Thursday, December 2, 2010

World Cup: Russia, Qatar Win Big

Kudos to FIFA for some bold choices this morning on the sites of the 2018 and 2022 World Cups, which in case you missed it, will go to Russia and Qatar respectively. Though the picks are being roundly criticized in some circles – notably the UK, and to a lesser degree the US, media since each country lost out on their bids to host the Cup - it was nice to see the trend of big, international tournaments going to new parts of the world continue.

I thought that the Russian bid was heading for defeat when Russian Prime Minister Vladimir Putin announced that he would not be traveling to Zurich to make a final, personal appeal to the FIFA committee, but perhaps Putin was just playing coy, acting like he really didn't care if Russia got the cup or not... For Russia the 2018 World Cup will follow on the heels of the 2014 Winter Olympics which will be held in Sochi. Both Putin and President Dmitry Medvedev are talking about how the World Cup shows that Russia has arrived (or perhaps returned) to the level of a “First Nation” country; terms that had previously been used when Russia was awarded the Sochi Games. Even more intriguing is the award of the 2022 Cup to Qatar, which by any measure is a decidedly puny nation – coming in at 164th in the ranking of nations of the world by size and with a total population of just 1.6 million. Of course Qatar is one of the richest (in terms of per capita wealth) nations in the world thanks to huge supplies of oil and natural gas (Qatar has the world's third-largest reserves of the latter). And the Qataris are promising to spend ample amounts of that resource wealth in creating a slate of ridiculously sci-fi looking stadia that they claim will also be “carbon-neutral” for this green 21st century. One interesting aspect of the Qatar bid was their approach to recycling: some stadiums will be dismantled after the Cup and shipped to nations around the world that cannot afford to build such complexes. And while Qatar itself is small, backers of their bid say that the symbolism is huge since this is the first sporting event of global scale to be held in the Islamic world.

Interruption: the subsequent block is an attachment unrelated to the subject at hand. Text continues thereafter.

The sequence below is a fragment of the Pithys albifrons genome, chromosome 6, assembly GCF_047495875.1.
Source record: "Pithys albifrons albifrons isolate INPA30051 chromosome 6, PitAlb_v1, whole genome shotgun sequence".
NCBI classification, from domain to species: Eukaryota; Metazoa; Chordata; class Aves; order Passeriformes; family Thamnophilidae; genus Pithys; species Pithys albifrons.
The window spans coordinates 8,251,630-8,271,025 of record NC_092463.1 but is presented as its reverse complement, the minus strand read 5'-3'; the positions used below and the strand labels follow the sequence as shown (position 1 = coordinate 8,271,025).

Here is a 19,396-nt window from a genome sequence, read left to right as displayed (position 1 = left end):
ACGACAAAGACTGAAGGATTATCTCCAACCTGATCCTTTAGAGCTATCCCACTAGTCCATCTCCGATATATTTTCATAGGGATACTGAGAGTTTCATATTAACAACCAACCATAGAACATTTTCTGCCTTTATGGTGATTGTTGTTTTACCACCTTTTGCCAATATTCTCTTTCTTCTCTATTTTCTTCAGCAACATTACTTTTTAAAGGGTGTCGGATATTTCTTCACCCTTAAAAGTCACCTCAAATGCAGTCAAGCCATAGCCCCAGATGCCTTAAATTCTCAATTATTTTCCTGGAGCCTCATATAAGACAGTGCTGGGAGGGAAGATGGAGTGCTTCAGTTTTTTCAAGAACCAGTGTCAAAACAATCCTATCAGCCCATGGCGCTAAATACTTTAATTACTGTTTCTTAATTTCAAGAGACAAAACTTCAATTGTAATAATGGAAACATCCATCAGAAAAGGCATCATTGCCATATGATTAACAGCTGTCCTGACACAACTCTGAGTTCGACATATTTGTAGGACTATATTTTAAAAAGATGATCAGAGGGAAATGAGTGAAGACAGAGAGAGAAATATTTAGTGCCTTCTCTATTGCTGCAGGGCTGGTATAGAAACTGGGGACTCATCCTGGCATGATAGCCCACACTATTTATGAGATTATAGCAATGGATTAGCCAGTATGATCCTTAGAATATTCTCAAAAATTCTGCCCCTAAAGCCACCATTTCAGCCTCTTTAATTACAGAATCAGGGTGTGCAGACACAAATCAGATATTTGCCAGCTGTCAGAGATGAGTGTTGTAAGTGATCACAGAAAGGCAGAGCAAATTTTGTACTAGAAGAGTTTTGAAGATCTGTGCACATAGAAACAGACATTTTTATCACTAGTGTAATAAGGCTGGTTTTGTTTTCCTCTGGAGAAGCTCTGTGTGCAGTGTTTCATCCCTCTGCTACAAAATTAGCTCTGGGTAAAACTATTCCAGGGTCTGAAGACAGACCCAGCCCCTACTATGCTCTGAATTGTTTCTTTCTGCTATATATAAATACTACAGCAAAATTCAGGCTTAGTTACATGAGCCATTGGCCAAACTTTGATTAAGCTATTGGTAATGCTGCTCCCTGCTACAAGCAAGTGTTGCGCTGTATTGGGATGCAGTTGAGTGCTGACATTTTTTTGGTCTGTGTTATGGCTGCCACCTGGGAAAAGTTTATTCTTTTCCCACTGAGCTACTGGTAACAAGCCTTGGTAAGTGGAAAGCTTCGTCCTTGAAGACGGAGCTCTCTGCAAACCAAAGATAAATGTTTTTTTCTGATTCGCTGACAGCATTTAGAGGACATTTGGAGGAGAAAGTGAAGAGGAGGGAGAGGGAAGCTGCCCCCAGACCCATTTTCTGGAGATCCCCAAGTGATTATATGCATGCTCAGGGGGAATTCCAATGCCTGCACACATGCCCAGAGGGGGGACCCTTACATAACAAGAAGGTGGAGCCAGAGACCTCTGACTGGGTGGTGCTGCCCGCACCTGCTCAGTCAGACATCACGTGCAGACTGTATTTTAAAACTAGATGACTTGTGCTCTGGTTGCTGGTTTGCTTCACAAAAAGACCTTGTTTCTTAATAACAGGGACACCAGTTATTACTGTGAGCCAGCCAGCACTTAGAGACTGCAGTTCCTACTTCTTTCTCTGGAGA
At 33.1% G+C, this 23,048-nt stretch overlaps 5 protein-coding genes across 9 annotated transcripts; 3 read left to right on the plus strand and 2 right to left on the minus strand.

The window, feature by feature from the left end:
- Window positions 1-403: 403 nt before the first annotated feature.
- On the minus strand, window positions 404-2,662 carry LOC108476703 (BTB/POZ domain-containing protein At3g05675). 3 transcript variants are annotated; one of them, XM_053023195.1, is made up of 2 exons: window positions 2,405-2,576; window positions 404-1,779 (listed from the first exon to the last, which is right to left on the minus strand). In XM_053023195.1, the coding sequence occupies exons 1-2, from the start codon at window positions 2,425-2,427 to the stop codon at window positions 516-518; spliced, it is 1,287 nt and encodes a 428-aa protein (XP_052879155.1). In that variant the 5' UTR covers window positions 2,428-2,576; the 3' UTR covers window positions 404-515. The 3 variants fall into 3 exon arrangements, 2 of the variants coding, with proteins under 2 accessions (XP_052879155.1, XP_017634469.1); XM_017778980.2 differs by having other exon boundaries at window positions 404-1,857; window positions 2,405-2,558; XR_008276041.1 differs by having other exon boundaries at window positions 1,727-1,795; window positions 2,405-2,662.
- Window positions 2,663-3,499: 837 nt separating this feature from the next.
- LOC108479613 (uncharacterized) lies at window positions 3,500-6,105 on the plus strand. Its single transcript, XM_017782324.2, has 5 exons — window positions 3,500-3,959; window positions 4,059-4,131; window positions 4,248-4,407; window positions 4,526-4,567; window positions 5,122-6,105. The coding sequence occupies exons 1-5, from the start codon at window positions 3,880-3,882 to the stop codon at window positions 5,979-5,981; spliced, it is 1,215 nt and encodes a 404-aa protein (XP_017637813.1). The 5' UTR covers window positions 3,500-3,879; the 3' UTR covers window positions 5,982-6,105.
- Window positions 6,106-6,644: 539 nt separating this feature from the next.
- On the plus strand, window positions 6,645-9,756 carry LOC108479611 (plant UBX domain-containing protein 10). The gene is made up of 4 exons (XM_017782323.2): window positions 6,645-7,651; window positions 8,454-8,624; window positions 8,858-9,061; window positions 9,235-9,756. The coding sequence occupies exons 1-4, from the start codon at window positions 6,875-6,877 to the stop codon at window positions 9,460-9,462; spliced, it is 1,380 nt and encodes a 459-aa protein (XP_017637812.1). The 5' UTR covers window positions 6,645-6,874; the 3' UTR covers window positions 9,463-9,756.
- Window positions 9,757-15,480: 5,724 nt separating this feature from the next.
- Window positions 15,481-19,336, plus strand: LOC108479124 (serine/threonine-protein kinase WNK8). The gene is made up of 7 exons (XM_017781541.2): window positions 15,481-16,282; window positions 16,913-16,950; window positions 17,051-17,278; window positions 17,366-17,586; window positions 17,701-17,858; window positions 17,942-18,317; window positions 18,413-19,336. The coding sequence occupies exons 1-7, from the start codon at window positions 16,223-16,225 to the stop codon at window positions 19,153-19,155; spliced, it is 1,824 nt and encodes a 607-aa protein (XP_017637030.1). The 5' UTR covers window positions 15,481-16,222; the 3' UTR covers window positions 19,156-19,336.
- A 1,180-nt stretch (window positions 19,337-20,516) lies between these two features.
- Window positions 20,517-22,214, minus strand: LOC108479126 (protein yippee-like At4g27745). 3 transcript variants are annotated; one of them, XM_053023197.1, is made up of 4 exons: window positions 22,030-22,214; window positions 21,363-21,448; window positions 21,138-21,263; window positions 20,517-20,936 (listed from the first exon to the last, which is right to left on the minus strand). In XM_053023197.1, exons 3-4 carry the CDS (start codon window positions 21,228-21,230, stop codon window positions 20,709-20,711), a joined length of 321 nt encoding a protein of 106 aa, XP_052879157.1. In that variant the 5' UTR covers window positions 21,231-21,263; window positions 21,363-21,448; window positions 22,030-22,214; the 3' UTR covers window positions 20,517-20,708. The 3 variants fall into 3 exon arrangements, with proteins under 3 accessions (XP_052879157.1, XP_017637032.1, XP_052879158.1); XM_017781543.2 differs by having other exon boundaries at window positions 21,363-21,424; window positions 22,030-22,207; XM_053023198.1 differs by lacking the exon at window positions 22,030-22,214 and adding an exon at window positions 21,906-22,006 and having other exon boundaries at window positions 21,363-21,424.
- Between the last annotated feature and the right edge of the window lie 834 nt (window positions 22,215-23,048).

Critics are slamming FIFA for the awards though, stating that both countries have lousy human rights records, a factor they say FIFA should have considered in their decision. Some comments on the 2018 Cup questioned how people would get between venues since Russia is such a huge country (covering 11 time zones and 1/6 the world's surface). Russian organizers seem to plan to counter this by staging all of the WC games in cities located in the European third of the nation. Comments on message boards again slammed the Qataris for their approach to human rights, particularly the fact that homosexuality is officially a crime in Qatar; though many of the comments on British sites were complaining that alcohol sales are banned in Islamic Qatar (Qatari officials have pledged to set up special “alcohol zones” for tourists during the games, which should help to satisfy the British drunkards).

And the world now has 11 years to figure out the correct way to pronounce “Qatar”.
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1 comment:

Anonymous said...

And I know exactly WHY Russia and Qatar won: